Shake, Rattle And Roll
(Fort Worth Star-Telegram/Aug 09/1996/US) By Michael H. Price
Of all the aftershocks of the Los Angeles
earthquake of 1994, none seems noisier than the movie called John Carpenter's
Escape From L.A.
The film, arriving today from Paramount Pictures, was conceived in the aftermath
of the big 'quake as a what-if? fantasy - imagining that the city might one day
be severed from the West Coast in a seismic upheaval, and then transformed into
a Devil's Island for "undesirables."
This Escape is a sequel to one of John Carpenter's more successful early
films, Escape From New York (1981). Kurt Russell, the original's star
player, returns ferociously to the role of Snake Plisskin, the most relentless
antihero since Clint Eastwood's Dirty Harry Callahan.
Carpenter's contribution, as director and co-screenwriter, is to subvert the
action-adventure genre with an infusion of political satire: What kind of
America, he asks, would allow its greater cities to become prisons for its more
The release of Escape From L.A. finds Carpenter winding down a period of
intense productivity in Hollywood. The veteran filmmaker says he owes himself a
breather, and for once in a concentrated series of interviews Carpenter has no
immediately forthcoming projects to tout.
When the Showtime cable-TV network was ready to trot out John Carpenter Presents
Body Bags in 1993, Carpenter was ready to talk about In the Mouth of
Madness. When New Line Cinema was about to break In the Mouth of Madness,
Carpenter was in production on his Village of the Damned remake. When
Universal had Village of the Damned ready to release, Carpenter was in a
talkative mood about his sequel to Escape From New York.
"It has been an intense four years," Carpenter said last week. "I owe myself a
"But there's always something in the works," he added, dropping a hint or two
about tapping his Southern background for a bit of horrific folklore.
Carpenter, 48, probably will never surrender his stake in the cinema of terror,
which has at once stereotyped his talents and earned him a permanence that many
another more "serious" filmmaker might envy.
Which is not to say Carpenter won't be provoking his audiences to laughter and
the occasional burst of serious contemplation while scaring the pants off them.
"There's a risk of people taking my Escape pictures too seriously," Carpenter
said. "But I figure we've got a whole new audience for Escape From L.A.,
people who don't have the baggage of having seen Escape From New York,
and who may not bring to the new film any expectations of grim social
commentary. Actually, I never thought the original Escape was all that
"Sure, there's commentary to be found here, and we always shoot for the high
mark of political satire, but we'll settle for just a cheap laugh or a little
shock value if we have to, and at base these Escape pictures are all just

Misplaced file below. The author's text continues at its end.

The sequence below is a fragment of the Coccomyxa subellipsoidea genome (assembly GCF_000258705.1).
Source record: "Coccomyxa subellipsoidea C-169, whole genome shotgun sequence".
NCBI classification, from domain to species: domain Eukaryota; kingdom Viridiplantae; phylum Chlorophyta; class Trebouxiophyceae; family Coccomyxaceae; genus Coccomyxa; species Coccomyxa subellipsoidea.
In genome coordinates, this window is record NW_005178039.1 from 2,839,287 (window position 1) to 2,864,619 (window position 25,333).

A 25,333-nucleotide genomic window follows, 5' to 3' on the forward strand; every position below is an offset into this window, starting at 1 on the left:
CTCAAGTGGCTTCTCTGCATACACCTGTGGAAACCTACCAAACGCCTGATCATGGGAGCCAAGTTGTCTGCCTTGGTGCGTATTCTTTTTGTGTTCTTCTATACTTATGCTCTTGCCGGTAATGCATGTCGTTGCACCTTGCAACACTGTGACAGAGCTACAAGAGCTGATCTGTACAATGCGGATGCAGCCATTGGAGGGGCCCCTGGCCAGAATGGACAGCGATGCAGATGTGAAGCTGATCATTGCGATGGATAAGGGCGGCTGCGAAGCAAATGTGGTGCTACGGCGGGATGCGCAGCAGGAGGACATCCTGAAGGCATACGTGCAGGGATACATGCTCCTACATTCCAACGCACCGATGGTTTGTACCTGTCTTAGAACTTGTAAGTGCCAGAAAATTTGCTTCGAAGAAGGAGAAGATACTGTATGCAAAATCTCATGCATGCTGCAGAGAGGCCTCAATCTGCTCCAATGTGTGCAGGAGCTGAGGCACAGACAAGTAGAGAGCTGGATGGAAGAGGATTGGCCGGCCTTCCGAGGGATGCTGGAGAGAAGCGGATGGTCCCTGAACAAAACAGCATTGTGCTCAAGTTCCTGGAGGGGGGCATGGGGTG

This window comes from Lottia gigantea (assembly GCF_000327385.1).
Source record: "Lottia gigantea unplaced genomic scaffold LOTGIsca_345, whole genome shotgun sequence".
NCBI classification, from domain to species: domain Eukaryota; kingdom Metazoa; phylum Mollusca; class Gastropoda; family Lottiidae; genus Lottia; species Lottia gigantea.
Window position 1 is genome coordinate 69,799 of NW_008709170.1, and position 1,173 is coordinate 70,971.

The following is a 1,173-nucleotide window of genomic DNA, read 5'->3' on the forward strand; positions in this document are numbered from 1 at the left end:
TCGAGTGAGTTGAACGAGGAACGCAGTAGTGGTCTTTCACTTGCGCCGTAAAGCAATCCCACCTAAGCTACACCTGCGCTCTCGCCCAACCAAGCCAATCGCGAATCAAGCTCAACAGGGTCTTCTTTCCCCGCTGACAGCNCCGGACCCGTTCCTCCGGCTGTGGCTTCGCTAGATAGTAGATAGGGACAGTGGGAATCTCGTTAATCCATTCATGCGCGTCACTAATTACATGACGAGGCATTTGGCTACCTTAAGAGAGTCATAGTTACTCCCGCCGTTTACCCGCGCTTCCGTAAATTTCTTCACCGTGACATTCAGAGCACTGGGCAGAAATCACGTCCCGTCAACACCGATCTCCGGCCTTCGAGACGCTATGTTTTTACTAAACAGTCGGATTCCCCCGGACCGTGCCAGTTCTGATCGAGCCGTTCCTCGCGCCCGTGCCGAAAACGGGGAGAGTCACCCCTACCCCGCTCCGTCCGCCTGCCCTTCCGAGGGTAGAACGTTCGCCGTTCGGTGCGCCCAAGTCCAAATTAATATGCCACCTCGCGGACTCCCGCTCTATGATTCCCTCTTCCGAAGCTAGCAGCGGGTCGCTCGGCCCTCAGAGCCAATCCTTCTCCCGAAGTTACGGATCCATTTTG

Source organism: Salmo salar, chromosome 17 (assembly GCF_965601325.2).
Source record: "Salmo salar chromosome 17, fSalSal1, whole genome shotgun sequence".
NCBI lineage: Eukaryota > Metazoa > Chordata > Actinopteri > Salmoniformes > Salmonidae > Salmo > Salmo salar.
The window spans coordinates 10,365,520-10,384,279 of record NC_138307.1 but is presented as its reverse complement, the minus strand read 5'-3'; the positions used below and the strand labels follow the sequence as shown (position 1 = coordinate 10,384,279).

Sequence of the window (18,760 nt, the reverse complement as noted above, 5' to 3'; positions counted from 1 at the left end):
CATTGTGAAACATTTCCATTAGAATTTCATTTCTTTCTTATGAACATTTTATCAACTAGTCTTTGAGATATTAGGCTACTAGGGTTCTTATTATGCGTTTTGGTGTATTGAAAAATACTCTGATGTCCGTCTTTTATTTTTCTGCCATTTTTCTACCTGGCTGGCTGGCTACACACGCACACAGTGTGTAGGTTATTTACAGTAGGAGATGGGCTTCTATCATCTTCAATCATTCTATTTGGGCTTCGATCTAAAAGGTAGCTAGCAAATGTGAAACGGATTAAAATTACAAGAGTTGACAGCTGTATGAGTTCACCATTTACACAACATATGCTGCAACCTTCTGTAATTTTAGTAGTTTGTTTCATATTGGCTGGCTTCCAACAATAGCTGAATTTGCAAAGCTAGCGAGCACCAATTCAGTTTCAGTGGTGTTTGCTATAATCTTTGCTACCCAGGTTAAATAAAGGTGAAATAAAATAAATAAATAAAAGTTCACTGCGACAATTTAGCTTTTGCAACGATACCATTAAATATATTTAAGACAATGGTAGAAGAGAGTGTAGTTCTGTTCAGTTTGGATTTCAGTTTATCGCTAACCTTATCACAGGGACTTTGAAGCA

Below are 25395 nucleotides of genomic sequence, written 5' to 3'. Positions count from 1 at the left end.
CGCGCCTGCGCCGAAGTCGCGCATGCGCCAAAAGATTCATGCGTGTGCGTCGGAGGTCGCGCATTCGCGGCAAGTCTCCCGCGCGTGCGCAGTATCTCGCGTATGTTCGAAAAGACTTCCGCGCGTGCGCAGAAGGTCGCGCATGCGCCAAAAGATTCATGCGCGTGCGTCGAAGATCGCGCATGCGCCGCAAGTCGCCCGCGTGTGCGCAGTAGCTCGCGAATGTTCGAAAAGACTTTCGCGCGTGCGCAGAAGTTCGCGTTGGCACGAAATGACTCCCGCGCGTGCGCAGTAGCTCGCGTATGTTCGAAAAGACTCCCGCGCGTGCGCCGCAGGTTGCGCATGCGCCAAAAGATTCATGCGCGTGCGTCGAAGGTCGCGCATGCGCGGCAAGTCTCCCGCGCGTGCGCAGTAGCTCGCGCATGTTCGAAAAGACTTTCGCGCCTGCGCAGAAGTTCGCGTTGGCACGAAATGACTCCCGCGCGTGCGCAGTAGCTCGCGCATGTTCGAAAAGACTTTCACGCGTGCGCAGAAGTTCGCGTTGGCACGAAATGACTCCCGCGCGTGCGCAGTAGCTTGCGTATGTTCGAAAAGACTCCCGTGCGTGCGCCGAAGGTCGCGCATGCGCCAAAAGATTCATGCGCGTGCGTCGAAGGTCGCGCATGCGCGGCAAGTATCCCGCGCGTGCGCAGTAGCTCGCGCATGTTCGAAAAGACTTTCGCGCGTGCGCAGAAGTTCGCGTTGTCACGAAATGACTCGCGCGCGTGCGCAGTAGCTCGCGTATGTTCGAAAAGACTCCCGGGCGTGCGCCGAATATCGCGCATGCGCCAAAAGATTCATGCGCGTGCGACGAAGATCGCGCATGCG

pure entertainment with a little subversive political stuff thrown in. We're
Escape From L.A. finds Russell's Snake Plissken in police custody in the
year 2013. A grim U.S. president (played by Cliff Robertson) is a right-wing
religious zealot who wishes to use the seemingly indestructible Plissken as a
pawn in a war against a right-wing voluptuary zealot (George Corraface) to see
whose side gets to conquer the planet. Plissken's task, rather like that in the
original Escape, involves a desperate mission within a quarantined city.
Carpenter credits Russell with the idea for the new film.
"After the January '94 earthquake, Kurt came to me and said, 'I think it's time
to do to L.A. what we did to New York,' " Carpenter said. "He said that, of all
the characters he's ever played, Snake Plissken is the only one he'd like to
The writing was a collaborative process, involving Russell as well as production
partner Debra Hill. Hill has called the Plissken character a fantasy-fusion of
the personalities of Russell and Carpenter.
A 70-day shooting schedule, largely involving night scenes, began last December,
capturing actual areas yet unrepaired from the '94 earthquake and utilizing a
massive "built" set representing a destroyed Sunset Boulevard.
"Destruction makes such a fascinating metaphor for private turmoil," Carpenter
said. "I believe it's the confrontation with such horrors that makes for a
liberating movie. You know it's not happening to you, and so you're relieved by
that, but still it's close enough to be scary."
Carpenter, a native of Carthage, N.Y., was raised in Bowling Green, Ky., from
age 5 until his departure for film school at the University of Southern
California after a hitch at Western Kentucky University. The matter of that
Southern upbringing seldom comes up in discussions of Carpenter's work, but he
mentioned that his breakthrough movie, the low-budget moneymaker Halloween
(1978), was based upon a Bowling Green legend about a long-ago murder and a
supposedly haunted house.
"There're plenty of creepy Southern legends," he said, "and plenty more really
scary movies to be made from 'em.